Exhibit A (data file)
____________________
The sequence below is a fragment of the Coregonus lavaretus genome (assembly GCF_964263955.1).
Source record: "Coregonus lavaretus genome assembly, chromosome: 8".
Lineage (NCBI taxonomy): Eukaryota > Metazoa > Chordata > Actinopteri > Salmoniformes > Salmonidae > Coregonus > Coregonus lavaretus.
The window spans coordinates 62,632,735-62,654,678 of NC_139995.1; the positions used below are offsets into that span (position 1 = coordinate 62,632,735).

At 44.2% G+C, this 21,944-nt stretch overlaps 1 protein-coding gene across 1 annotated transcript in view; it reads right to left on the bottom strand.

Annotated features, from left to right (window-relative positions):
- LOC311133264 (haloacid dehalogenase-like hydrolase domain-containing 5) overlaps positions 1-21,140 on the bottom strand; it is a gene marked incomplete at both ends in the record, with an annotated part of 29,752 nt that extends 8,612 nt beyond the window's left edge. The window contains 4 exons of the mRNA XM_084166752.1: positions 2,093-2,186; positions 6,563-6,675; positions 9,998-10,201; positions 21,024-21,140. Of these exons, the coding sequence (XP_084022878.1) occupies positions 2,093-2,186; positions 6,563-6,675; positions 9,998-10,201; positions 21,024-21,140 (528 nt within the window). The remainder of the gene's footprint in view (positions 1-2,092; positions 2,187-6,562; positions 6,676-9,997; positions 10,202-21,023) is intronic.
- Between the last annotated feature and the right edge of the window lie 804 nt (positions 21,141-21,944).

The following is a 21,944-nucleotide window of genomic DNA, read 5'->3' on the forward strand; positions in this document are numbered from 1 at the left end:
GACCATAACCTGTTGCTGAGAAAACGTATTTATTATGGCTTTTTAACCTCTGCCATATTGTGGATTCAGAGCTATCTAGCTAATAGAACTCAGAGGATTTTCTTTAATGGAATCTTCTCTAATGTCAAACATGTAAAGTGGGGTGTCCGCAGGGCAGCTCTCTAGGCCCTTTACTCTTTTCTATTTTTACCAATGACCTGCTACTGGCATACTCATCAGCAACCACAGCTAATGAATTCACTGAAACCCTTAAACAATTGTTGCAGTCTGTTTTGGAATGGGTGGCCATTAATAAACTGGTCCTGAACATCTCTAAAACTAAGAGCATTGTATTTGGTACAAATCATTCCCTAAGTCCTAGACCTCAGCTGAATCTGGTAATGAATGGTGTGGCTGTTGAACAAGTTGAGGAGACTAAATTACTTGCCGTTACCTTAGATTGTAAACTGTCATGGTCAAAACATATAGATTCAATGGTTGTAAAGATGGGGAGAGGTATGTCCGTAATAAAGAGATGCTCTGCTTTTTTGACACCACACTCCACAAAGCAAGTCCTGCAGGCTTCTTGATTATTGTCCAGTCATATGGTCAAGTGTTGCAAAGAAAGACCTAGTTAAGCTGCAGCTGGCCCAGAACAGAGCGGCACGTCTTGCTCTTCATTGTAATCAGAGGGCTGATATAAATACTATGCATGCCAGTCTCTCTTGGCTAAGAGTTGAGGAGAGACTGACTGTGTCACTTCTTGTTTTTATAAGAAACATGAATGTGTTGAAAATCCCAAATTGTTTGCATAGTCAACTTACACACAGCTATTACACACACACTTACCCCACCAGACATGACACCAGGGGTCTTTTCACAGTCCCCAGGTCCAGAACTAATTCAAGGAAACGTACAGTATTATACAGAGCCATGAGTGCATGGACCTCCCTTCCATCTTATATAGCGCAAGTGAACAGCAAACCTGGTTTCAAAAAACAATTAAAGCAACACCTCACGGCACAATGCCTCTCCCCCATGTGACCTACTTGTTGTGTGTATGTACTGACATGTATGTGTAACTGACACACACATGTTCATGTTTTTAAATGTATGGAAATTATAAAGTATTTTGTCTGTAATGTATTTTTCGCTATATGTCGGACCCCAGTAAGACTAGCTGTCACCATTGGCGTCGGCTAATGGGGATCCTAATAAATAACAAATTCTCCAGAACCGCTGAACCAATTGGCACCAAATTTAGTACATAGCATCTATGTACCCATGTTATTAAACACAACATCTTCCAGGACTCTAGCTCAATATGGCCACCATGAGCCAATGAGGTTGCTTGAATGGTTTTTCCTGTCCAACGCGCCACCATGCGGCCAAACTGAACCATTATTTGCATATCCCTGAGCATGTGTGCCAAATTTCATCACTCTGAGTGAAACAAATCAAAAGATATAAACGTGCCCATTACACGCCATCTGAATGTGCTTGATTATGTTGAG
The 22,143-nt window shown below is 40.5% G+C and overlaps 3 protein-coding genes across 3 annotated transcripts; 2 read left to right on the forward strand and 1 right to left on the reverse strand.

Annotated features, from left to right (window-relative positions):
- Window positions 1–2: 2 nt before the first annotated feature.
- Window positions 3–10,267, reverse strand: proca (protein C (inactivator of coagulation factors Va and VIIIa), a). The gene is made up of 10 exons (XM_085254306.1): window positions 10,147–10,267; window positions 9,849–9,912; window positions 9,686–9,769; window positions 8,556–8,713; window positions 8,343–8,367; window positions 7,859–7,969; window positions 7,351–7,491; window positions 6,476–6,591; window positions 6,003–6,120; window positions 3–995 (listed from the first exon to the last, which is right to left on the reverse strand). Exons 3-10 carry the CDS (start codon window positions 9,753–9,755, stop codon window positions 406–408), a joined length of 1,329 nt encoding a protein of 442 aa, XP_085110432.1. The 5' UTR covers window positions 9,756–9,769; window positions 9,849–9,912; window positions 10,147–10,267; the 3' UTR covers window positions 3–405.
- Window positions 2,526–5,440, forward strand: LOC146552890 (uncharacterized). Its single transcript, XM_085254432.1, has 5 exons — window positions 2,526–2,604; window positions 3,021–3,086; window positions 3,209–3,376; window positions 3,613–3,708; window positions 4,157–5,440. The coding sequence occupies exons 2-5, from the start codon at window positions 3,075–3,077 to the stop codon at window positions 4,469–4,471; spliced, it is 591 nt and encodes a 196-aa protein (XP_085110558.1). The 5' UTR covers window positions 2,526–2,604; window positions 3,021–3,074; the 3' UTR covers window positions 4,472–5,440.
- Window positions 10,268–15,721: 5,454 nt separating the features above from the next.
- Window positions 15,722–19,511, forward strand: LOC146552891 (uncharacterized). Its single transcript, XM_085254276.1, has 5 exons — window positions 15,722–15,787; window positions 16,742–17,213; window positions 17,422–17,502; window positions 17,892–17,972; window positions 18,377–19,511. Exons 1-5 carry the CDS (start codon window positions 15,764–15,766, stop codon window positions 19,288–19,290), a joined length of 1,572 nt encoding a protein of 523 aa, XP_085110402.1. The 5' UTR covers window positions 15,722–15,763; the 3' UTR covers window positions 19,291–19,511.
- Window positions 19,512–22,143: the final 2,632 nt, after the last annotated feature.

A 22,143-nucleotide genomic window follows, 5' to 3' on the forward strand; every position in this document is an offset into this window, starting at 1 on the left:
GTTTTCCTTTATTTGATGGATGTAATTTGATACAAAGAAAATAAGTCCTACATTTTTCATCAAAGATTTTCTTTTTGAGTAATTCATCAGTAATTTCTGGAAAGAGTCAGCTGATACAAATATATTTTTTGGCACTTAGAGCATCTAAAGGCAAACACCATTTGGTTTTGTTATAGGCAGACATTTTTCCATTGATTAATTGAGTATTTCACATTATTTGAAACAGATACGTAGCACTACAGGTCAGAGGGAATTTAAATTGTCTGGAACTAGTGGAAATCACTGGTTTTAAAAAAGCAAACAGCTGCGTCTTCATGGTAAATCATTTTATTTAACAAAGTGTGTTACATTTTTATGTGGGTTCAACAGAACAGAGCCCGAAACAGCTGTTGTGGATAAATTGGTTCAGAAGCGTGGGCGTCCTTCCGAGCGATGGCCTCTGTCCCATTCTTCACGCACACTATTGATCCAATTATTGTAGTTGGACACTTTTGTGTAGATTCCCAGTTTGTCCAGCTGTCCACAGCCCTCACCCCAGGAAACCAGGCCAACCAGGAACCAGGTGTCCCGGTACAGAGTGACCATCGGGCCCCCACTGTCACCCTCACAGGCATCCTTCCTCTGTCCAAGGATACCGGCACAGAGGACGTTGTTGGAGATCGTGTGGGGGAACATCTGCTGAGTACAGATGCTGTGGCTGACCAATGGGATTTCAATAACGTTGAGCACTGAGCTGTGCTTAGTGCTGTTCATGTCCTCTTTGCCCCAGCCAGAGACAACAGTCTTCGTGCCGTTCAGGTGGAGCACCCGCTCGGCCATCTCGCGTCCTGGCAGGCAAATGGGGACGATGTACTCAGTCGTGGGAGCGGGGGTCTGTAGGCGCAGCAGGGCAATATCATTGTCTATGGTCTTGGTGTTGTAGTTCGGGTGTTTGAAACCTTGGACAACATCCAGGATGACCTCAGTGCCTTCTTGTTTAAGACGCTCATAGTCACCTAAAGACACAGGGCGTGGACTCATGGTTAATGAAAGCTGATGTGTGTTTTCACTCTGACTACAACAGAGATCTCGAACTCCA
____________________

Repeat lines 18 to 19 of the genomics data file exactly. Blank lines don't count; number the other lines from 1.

- Window positions 19,512–22,143: the final 2,632 nt, after the last annotated feature.

A 22,143-nucleotide genomic window follows, 5' to 3' on the forward strand; every position in this document is an offset into this window, starting at 1 on the left: